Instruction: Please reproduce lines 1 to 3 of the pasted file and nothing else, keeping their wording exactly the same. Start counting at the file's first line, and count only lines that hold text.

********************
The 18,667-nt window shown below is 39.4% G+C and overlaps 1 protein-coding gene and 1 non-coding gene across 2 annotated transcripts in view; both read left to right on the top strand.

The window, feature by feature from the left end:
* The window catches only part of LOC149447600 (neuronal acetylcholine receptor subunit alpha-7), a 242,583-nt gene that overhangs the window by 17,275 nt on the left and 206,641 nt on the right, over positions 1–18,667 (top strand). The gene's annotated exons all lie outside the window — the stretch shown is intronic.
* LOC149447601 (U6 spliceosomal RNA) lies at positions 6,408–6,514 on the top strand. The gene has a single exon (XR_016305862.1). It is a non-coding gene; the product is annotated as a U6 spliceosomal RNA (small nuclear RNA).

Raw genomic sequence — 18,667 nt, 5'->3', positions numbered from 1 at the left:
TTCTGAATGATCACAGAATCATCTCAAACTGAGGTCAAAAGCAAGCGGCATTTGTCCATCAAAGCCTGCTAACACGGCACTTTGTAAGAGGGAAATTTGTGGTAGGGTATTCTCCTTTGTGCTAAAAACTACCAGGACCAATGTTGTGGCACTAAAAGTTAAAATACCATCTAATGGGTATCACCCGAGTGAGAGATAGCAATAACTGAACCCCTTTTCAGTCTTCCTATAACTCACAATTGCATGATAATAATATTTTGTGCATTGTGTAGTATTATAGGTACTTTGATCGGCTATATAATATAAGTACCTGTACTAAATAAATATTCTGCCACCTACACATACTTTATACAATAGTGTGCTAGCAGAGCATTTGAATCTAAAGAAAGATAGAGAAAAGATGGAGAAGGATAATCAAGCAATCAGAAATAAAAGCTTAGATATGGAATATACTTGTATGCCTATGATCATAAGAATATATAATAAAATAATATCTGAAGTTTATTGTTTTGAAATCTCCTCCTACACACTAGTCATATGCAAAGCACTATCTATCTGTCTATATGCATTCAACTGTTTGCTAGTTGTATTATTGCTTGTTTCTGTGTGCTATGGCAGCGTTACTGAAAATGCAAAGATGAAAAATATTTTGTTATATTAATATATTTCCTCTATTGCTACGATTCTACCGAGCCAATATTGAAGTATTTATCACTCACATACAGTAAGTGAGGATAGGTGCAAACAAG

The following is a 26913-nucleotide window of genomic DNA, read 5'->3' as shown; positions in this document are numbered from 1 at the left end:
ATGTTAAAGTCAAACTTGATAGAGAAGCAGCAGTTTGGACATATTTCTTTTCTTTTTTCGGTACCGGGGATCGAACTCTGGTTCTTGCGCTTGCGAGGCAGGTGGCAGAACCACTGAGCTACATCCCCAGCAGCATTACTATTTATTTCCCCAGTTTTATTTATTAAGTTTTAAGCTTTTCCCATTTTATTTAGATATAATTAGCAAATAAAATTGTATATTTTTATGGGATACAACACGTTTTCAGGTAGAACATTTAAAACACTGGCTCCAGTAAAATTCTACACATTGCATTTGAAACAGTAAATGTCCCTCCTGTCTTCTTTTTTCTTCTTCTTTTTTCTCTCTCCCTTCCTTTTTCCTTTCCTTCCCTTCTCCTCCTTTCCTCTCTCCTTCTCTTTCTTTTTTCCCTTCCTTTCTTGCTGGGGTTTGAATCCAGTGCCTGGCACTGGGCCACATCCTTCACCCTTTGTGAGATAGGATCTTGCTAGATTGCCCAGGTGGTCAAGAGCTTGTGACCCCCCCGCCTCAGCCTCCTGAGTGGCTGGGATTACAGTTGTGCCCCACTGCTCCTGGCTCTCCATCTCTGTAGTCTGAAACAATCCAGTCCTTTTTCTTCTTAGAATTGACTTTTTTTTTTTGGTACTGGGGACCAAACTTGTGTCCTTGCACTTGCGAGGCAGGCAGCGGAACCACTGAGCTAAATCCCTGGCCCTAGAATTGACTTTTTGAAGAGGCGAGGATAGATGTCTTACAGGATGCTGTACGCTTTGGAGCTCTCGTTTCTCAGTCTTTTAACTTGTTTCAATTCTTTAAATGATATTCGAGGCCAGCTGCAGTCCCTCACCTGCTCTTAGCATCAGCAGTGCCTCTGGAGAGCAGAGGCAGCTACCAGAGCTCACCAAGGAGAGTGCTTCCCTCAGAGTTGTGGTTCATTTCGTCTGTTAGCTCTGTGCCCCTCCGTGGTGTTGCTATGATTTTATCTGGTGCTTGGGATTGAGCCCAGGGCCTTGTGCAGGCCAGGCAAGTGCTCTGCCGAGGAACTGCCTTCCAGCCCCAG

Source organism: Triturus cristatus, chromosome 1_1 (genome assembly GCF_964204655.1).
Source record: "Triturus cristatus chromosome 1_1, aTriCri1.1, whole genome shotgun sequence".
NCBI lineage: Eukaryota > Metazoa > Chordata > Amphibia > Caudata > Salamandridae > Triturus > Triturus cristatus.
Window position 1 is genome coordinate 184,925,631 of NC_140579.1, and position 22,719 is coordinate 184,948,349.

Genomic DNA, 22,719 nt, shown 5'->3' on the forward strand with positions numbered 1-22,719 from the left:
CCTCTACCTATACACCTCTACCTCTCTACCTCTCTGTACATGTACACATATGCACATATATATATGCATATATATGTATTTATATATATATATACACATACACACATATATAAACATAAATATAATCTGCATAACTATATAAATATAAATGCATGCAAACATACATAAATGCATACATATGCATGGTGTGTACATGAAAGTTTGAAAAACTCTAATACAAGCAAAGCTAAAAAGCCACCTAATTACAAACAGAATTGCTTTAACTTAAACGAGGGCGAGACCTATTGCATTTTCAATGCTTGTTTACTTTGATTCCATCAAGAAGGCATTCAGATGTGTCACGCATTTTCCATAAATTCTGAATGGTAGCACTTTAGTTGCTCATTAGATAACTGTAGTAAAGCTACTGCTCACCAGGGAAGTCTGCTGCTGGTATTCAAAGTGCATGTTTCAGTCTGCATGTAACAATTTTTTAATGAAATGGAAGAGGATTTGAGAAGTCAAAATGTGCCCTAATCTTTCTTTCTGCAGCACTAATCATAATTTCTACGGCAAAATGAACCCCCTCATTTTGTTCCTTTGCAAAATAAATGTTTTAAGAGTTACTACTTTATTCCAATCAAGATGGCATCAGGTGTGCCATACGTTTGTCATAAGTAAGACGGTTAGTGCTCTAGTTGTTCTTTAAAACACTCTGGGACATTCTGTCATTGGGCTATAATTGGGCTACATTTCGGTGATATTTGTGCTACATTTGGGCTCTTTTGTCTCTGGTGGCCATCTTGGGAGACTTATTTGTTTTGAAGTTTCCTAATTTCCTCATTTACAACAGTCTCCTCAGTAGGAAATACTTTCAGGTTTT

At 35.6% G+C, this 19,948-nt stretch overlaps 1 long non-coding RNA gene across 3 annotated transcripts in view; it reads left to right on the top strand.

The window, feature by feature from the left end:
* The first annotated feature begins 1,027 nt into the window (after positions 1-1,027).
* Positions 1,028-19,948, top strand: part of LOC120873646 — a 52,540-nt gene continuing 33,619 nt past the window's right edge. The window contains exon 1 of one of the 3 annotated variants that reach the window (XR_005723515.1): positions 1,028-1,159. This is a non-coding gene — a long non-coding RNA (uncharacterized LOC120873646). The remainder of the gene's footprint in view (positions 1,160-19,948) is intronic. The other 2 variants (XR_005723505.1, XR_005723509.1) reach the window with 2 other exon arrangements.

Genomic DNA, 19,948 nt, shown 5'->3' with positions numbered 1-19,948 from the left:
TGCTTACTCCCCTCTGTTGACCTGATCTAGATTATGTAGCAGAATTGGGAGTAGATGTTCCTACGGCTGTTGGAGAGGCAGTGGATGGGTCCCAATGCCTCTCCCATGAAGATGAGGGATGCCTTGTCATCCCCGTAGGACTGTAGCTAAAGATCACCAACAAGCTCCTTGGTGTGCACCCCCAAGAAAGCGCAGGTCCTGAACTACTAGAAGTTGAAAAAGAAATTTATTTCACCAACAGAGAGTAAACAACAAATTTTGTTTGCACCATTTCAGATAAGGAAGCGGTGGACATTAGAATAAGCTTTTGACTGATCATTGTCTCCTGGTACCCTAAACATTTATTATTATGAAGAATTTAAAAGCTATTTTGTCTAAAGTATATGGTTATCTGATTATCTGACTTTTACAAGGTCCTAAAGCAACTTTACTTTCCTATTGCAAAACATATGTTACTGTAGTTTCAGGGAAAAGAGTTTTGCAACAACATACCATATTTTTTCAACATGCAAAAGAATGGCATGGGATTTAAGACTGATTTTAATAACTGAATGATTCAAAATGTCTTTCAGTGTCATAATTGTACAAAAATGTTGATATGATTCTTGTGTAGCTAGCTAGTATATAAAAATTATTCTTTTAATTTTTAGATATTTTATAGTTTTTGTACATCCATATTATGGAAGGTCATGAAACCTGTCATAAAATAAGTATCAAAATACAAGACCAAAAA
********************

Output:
The 18,667-nt window shown below is 39.4% G+C and overlaps 1 protein-coding gene and 1 non-coding gene across 2 annotated transcripts in view; both read left to right on the top strand.

The window, feature by feature from the left end:
* The window catches only part of LOC149447600 (neuronal acetylcholine receptor subunit alpha-7), a 242,583-nt gene that overhangs the window by 17,275 nt on the left and 206,641 nt on the right, over positions 1–18,667 (top strand). The gene's annotated exons all lie outside the window — the stretch shown is intronic.